Wireless Internet Access in Nicaragua

Just wondering what people think about the accuracy of an article about... "Wireless Internet in Nicaragua"

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good synopsis of a long report

I rent space to a telecomms expert; he's over in Puerta Cabeza setting up satellite links for some international NGO. He told me weeks ago the same story this article describes.

Its the old 'last mile' story from the states. Enitel towers that beam signals to the next tower; that broadcast cell signals and that operate 2.4Ghz locally all look the same but are vastly different inside. Jinotega has 2 Enitel towers but only one does 2.4Ghz local Internet at 512kbs. I can't tell the difference by just looking. On a test I witnessed, an (illegal) 2.4 antenna some 5km from the tower was able to communicate easily.

All that lovely bandwidth comes in and goes out of the average tower, being remixed and multiplexed along the way. It could pop out to a 2.4Ghz antenna for the local villages with line of sight but quite a few snags. Money, equipment, foreign exchange, technical smarts, revenue stream and electric supply. There is no question whatever that as the article and report describe, broadband is within reach of 93% of the country and, just as they both say, not going public any time soon.

Why would Enitel install an antenna to serve a small village without electricity or indeed computers? If they have electricity, would they have the smarts or interest to use the Internet? If they had the smarts and interest, would they still be living in the campo?

If the village does have

If the village does have electricity it doesn't take a genius to use a computer. The curious young ones can probably figure it out through curiosity. The computers and internet can also be used by schools to teach. Being smart doesn't necessarily equate to living in the campo or not. Some people would rather live in the campo because they might like their safety zone or they like the sense of independence and autonomy of the campo.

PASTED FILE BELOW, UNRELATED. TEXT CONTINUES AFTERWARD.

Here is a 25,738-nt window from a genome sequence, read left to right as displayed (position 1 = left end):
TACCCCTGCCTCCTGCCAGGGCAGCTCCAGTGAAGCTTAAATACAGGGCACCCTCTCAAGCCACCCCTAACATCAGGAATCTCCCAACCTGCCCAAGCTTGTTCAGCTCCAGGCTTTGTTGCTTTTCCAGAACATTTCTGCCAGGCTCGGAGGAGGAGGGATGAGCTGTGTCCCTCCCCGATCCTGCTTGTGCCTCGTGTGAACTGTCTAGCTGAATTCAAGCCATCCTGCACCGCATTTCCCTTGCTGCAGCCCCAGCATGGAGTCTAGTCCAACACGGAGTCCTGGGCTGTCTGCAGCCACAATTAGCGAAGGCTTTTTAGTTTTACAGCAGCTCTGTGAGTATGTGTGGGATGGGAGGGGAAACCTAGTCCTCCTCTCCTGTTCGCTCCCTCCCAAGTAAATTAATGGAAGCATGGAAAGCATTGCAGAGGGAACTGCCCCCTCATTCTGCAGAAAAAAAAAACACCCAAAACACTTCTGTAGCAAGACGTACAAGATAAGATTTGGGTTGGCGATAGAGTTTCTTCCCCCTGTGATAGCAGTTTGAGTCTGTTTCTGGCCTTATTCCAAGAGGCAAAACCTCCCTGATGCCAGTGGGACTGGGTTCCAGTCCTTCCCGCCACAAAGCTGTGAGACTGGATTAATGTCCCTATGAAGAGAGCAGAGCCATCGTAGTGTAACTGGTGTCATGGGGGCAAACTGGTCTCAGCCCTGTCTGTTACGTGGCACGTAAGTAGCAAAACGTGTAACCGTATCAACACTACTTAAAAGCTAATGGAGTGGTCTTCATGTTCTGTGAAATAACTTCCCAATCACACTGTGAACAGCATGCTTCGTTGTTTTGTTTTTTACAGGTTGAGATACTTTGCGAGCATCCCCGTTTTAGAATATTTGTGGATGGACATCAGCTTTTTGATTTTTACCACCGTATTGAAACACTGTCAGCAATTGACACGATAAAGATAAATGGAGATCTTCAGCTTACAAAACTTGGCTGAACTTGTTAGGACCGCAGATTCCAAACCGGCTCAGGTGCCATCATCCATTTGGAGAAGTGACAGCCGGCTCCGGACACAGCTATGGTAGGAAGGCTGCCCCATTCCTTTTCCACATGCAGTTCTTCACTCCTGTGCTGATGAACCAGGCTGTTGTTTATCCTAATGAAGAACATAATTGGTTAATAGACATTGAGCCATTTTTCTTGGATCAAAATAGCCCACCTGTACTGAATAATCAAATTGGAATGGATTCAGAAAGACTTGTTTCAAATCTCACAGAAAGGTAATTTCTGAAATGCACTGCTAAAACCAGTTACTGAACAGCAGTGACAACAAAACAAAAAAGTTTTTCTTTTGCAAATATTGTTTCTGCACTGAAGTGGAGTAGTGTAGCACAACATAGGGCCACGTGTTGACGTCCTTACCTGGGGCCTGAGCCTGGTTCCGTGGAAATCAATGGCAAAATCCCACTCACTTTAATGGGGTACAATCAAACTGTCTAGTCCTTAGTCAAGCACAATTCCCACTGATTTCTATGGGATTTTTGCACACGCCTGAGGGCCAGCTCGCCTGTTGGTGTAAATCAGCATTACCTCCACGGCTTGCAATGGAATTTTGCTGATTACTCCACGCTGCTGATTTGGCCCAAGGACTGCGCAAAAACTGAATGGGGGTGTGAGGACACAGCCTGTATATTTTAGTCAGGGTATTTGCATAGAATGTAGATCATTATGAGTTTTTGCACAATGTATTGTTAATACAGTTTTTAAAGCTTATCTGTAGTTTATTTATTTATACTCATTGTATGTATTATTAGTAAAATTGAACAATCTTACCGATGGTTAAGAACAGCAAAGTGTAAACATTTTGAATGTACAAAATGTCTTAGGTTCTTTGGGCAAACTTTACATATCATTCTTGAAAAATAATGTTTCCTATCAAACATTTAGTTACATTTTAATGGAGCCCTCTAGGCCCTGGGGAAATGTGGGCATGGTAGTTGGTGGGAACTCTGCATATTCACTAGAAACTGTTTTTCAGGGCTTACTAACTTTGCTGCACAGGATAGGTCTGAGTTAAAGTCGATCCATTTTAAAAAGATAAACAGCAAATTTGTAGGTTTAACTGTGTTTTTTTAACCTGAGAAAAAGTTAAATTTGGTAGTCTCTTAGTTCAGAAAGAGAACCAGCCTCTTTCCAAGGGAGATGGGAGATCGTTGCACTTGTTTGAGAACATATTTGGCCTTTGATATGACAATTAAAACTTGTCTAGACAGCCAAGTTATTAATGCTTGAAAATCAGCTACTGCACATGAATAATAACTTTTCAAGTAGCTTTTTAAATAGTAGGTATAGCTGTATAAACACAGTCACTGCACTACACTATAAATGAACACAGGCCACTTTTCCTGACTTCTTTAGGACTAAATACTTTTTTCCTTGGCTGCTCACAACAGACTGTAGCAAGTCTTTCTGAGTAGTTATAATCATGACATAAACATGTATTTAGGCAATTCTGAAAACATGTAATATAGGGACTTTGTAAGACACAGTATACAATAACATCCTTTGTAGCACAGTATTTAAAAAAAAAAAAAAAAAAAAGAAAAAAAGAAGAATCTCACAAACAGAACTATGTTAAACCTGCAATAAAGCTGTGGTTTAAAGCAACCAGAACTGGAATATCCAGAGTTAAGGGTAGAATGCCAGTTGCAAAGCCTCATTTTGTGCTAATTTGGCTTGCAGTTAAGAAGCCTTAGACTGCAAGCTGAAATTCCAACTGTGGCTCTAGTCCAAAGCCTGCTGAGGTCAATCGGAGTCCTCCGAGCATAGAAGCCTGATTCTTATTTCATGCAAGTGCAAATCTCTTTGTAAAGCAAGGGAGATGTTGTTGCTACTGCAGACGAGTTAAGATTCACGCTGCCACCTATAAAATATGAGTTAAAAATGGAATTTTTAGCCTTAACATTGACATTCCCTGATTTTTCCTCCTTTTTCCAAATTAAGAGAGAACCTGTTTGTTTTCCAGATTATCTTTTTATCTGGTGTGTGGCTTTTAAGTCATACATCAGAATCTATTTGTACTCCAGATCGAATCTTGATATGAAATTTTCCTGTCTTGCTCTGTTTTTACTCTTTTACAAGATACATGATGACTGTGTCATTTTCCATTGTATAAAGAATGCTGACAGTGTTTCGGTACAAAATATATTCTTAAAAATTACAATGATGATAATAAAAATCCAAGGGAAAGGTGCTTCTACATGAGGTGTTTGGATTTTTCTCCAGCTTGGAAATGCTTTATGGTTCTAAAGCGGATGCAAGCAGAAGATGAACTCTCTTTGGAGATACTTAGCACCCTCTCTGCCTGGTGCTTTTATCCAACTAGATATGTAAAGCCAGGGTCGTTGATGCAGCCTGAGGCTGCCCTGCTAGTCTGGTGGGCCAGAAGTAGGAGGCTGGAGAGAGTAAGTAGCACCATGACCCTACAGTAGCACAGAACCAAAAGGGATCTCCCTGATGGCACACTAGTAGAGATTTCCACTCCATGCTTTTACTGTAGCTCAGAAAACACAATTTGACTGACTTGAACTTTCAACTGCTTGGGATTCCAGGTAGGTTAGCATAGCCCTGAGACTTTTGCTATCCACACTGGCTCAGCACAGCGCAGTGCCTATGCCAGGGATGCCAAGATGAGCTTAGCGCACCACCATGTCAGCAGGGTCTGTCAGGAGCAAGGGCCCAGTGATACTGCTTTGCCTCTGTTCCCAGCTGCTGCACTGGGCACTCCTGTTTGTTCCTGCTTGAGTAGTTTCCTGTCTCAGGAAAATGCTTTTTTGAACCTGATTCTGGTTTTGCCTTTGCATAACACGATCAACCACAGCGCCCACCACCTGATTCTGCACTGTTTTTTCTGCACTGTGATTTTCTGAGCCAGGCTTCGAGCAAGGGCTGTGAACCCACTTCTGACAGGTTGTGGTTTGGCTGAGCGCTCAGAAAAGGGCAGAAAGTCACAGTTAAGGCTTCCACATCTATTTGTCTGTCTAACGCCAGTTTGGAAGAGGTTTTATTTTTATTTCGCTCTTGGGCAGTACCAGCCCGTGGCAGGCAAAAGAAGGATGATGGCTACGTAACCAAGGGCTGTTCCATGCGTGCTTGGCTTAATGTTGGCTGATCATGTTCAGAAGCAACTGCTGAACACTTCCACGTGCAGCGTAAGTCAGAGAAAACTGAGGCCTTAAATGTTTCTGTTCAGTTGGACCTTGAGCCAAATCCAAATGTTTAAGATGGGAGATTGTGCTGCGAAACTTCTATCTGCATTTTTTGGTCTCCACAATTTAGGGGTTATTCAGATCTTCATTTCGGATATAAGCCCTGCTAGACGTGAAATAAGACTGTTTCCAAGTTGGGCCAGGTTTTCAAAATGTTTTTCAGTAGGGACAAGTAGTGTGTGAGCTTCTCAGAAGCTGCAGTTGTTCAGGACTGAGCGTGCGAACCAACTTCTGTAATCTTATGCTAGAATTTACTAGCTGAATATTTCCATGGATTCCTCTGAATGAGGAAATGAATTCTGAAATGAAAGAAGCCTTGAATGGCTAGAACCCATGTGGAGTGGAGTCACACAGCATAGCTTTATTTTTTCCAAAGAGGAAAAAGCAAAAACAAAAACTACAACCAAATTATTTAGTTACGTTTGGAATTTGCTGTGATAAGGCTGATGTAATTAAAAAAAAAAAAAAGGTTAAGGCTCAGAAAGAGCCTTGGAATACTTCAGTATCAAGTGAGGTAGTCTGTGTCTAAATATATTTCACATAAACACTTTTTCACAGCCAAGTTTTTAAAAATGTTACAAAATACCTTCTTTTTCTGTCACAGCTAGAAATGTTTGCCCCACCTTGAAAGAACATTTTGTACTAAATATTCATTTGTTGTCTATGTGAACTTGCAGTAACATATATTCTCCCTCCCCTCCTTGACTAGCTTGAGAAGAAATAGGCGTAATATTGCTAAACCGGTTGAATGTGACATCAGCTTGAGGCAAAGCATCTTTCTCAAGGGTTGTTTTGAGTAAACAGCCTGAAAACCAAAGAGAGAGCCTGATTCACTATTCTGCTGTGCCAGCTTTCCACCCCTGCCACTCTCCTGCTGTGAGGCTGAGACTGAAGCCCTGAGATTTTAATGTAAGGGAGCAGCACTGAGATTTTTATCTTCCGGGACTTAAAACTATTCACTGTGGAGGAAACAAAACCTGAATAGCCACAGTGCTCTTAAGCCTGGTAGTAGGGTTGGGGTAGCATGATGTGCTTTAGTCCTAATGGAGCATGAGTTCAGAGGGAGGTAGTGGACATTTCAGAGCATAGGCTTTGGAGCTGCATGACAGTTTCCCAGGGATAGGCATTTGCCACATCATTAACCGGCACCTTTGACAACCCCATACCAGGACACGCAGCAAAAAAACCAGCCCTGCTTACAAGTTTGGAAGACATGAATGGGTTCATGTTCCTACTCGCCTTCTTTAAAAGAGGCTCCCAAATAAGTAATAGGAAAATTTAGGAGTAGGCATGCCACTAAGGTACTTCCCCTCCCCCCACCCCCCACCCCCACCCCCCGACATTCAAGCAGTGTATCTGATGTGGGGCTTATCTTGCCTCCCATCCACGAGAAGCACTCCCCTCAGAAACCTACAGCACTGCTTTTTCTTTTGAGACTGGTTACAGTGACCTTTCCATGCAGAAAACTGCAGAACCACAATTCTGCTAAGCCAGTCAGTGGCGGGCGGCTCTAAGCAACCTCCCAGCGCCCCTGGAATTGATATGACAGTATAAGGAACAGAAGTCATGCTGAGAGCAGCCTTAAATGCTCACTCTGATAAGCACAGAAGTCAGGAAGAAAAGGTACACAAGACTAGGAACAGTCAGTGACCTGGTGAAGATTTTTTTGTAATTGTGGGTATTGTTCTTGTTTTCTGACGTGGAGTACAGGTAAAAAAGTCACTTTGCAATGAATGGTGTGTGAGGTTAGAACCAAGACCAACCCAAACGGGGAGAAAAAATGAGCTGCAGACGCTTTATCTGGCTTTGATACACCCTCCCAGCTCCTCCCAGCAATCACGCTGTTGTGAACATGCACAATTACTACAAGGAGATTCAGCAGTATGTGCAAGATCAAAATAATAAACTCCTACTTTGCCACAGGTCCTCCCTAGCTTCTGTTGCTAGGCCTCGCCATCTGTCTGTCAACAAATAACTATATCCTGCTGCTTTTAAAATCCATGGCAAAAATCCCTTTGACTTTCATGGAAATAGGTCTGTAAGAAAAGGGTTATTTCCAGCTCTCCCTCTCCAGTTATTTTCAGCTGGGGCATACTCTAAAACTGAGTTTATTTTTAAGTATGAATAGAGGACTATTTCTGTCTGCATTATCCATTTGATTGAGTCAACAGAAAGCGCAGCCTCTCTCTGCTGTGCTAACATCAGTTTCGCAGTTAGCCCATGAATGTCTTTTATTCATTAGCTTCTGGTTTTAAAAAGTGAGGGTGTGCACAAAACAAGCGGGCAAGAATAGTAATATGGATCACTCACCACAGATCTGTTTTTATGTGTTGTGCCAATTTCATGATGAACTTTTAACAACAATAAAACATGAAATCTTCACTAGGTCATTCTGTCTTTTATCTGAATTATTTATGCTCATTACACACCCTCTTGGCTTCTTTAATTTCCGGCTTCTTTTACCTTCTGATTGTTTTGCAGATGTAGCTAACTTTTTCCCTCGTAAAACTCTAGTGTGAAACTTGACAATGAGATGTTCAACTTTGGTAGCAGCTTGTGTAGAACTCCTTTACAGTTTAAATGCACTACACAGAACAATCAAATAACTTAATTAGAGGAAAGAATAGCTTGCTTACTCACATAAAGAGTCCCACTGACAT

revenue for Enitel

Ricardo in the campo can learn a computer, no question, my 2 kids did just that. Now Ricardo needs a PC, a reliable power supply, antenna, $20,000 of hardware and software installed at the local Enitel tower, and a revenue stream to support all of the above.

Somehow, Enitel needs to recover the cost of that expensive machinery and make their normal profit margin. That recovery doesn't come from the average Nicaraguan living in a pueblo, it comes from several rico gringos prepared to pony up say $200 USD a month for a service and sign a 5 year service contract with the first year paid in advance. THAT would get Enitels attention; Ricardo doesn't stand a chance unless D.O. mandates a community Internet project on Enitel.

Imagine that. D.O. mandating a loss-making community service onto Enitel - I can hear the screams from Key West clean through to Jacksonville.

p.s. no, the gringo price would NOT come down if you got 10 or 20 of them together. When gringos are in the habit of buying hundreds of manzanas at a time, a tower can only 'see' so many gringo fincas. If gringos were buying 5 manzana plots in the campo then maybe - but thats not the buying pattern.

Misleading is my opinion

The article says

The eNicaragua study found that an astonishing 93% of the country's municipalities have the infrastructure necessary for a broadband fiber-optic or digital-radio link.

The implication I see here is that "it's there". Well, what is there is a (new) fiber backbone connecting most Enitel cel sites. That's a good thing and, yes, there is a lot of bandwidth there. What's missing is that Internet connectivity means a lot more than in-country bandwidth. That connectivity costs and costs in foreign exchange.

In addition, talks about TELCOR's regulation of wireless bandwidth and, then talks about how a Wifi radio on each cel tower could offer 15-30 km coverage. Well, first of all, TELCOR requires licensing of what, in the US, falls under FCC Part 15--a license-free clause. But, I know of no cases where TELCOR doesn't let you license the equipment. Hell, TELCOR requires you to license a telephone you bring into the country. That licensing is basically a revenue stream.

Now, if Part 15 license-free usage was permitted here, that would not allow anything close to the 15 km coverage suggested. Part 15 devices are designed to cover an office--not the countryside.

There are some accurate statements in the article but, all in all, it seems to be on the editorial level that I was used to seeing in the Tico Times for years. In other words, disappointing.